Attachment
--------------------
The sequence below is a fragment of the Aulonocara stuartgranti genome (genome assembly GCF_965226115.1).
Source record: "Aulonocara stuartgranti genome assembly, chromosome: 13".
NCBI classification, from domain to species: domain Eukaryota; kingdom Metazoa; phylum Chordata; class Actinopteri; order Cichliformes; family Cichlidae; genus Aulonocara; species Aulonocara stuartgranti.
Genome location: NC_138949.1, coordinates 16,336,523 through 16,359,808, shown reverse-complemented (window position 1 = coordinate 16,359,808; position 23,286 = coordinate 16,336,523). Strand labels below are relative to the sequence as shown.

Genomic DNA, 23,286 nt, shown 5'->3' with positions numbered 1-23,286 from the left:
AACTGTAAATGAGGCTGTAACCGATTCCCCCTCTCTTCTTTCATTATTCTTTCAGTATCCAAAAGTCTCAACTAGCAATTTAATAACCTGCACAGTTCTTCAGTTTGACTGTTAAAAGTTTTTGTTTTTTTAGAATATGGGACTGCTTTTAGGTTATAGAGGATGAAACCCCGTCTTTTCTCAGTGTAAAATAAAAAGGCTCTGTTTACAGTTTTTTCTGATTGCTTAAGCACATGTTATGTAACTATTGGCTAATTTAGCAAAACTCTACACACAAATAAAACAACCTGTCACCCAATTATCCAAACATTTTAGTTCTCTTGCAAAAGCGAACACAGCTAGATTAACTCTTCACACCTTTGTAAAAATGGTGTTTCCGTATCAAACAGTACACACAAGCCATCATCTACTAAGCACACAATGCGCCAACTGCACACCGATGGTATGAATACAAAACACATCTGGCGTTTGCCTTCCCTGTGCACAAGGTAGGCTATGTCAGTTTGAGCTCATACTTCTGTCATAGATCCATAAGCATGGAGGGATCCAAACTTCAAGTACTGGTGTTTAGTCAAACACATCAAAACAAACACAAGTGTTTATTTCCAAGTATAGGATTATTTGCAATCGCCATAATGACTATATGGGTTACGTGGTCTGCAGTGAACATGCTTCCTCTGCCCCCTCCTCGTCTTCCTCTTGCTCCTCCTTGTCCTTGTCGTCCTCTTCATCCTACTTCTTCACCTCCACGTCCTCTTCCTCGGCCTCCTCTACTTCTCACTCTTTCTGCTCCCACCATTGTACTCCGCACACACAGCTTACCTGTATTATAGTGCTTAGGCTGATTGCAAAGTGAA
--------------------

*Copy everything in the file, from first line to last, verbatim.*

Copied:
The sequence below is a fragment of the Aulonocara stuartgranti genome (genome assembly GCF_965226115.1).
Source record: "Aulonocara stuartgranti genome assembly, chromosome: 13".
NCBI classification, from domain to species: domain Eukaryota; kingdom Metazoa; phylum Chordata; class Actinopteri; order Cichliformes; family Cichlidae; genus Aulonocara; species Aulonocara stuartgranti.
Genome location: NC_138949.1, coordinates 16,336,523 through 16,359,808, shown reverse-complemented (window position 1 = coordinate 16,359,808; position 23,286 = coordinate 16,336,523). Strand labels below are relative to the sequence as shown.

Genomic DNA, 23,286 nt, shown 5'->3' with positions numbered 1-23,286 from the left:
AACTGTAAATGAGGCTGTAACCGATTCCCCCTCTCTTCTTTCATTATTCTTTCAGTATCCAAAAGTCTCAACTAGCAATTTAATAACCTGCACAGTTCTTCAGTTTGACTGTTAAAAGTTTTTGTTTTTTTAGAATATGGGACTGCTTTTAGGTTATAGAGGATGAAACCCCGTCTTTTCTCAGTGTAAAATAAAAAGGCTCTGTTTACAGTTTTTTCTGATTGCTTAAGCACATGTTATGTAACTATTGGCTAATTTAGCAAAACTCTACACACAAATAAAACAACCTGTCACCCAATTATCCAAACATTTTAGTTCTCTTGCAAAAGCGAACACAGCTAGATTAACTCTTCACACCTTTGTAAAAATGGTGTTTCCGTATCAAACAGTACACACAAGCCATCATCTACTAAGCACACAATGCGCCAACTGCACACCGATGGTATGAATACAAAACACATCTGGCGTTTGCCTTCCCTGTGCACAAGGTAGGCTATGTCAGTTTGAGCTCATACTTCTGTCATAGATCCATAAGCATGGAGGGATCCAAACTTCAAGTACTGGTGTTTAGTCAAACACATCAAAACAAACACAAGTGTTTATTTCCAAGTATAGGATTATTTGCAATCGCCATAATGACTATATGGGTTACGTGGTCTGCAGTGAACATGCTTCCTCTGCCCCCTCCTCGTCTTCCTCTTGCTCCTCCTTGTCCTTGTCGTCCTCTTCATCCTACTTCTTCACCTCCACGTCCTCTTCCTCGGCCTCCTCTACTTCTCACTCTTTCTGCTCCCACCATTGTACTCCGCACACACAGCTTACCTGTATTATAGTGCTTAGGCTGATTGCAAAGTGAA